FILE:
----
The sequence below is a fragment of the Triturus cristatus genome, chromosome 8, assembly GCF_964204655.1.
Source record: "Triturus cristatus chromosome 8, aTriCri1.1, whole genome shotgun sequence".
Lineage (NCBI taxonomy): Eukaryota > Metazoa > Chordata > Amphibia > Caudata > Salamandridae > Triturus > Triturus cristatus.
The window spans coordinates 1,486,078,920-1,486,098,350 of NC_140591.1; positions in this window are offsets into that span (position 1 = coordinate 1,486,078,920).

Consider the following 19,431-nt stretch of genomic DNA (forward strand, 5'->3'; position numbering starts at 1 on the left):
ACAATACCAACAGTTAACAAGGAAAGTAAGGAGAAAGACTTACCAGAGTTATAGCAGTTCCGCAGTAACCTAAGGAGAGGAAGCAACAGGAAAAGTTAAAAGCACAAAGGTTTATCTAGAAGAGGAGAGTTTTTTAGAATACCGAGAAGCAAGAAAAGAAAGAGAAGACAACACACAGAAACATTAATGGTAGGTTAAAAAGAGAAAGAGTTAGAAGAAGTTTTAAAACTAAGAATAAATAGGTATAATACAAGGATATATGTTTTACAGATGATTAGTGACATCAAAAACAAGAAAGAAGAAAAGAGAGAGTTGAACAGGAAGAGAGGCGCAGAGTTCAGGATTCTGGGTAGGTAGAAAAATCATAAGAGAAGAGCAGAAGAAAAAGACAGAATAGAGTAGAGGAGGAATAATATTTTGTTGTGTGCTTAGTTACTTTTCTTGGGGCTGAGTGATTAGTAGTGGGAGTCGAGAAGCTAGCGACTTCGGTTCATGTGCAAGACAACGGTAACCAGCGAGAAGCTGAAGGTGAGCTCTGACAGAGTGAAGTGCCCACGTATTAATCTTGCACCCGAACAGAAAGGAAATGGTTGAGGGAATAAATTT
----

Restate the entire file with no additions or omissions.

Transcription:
The sequence below is a fragment of the Triturus cristatus genome, chromosome 8, assembly GCF_964204655.1.
Source record: "Triturus cristatus chromosome 8, aTriCri1.1, whole genome shotgun sequence".
Lineage (NCBI taxonomy): Eukaryota > Metazoa > Chordata > Amphibia > Caudata > Salamandridae > Triturus > Triturus cristatus.
The window spans coordinates 1,486,078,920-1,486,098,350 of NC_140591.1; positions in this window are offsets into that span (position 1 = coordinate 1,486,078,920).

Consider the following 19,431-nt stretch of genomic DNA (forward strand, 5'->3'; position numbering starts at 1 on the left):
ACAATACCAACAGTTAACAAGGAAAGTAAGGAGAAAGACTTACCAGAGTTATAGCAGTTCCGCAGTAACCTAAGGAGAGGAAGCAACAGGAAAAGTTAAAAGCACAAAGGTTTATCTAGAAGAGGAGAGTTTTTTAGAATACCGAGAAGCAAGAAAAGAAAGAGAAGACAACACACAGAAACATTAATGGTAGGTTAAAAAGAGAAAGAGTTAGAAGAAGTTTTAAAACTAAGAATAAATAGGTATAATACAAGGATATATGTTTTACAGATGATTAGTGACATCAAAAACAAGAAAGAAGAAAAGAGAGAGTTGAACAGGAAGAGAGGCGCAGAGTTCAGGATTCTGGGTAGGTAGAAAAATCATAAGAGAAGAGCAGAAGAAAAAGACAGAATAGAGTAGAGGAGGAATAATATTTTGTTGTGTGCTTAGTTACTTTTCTTGGGGCTGAGTGATTAGTAGTGGGAGTCGAGAAGCTAGCGACTTCGGTTCATGTGCAAGACAACGGTAACCAGCGAGAAGCTGAAGGTGAGCTCTGACAGAGTGAAGTGCCCACGTATTAATCTTGCACCCGAACAGAAAGGAAATGGTTGAGGGAATAAATTT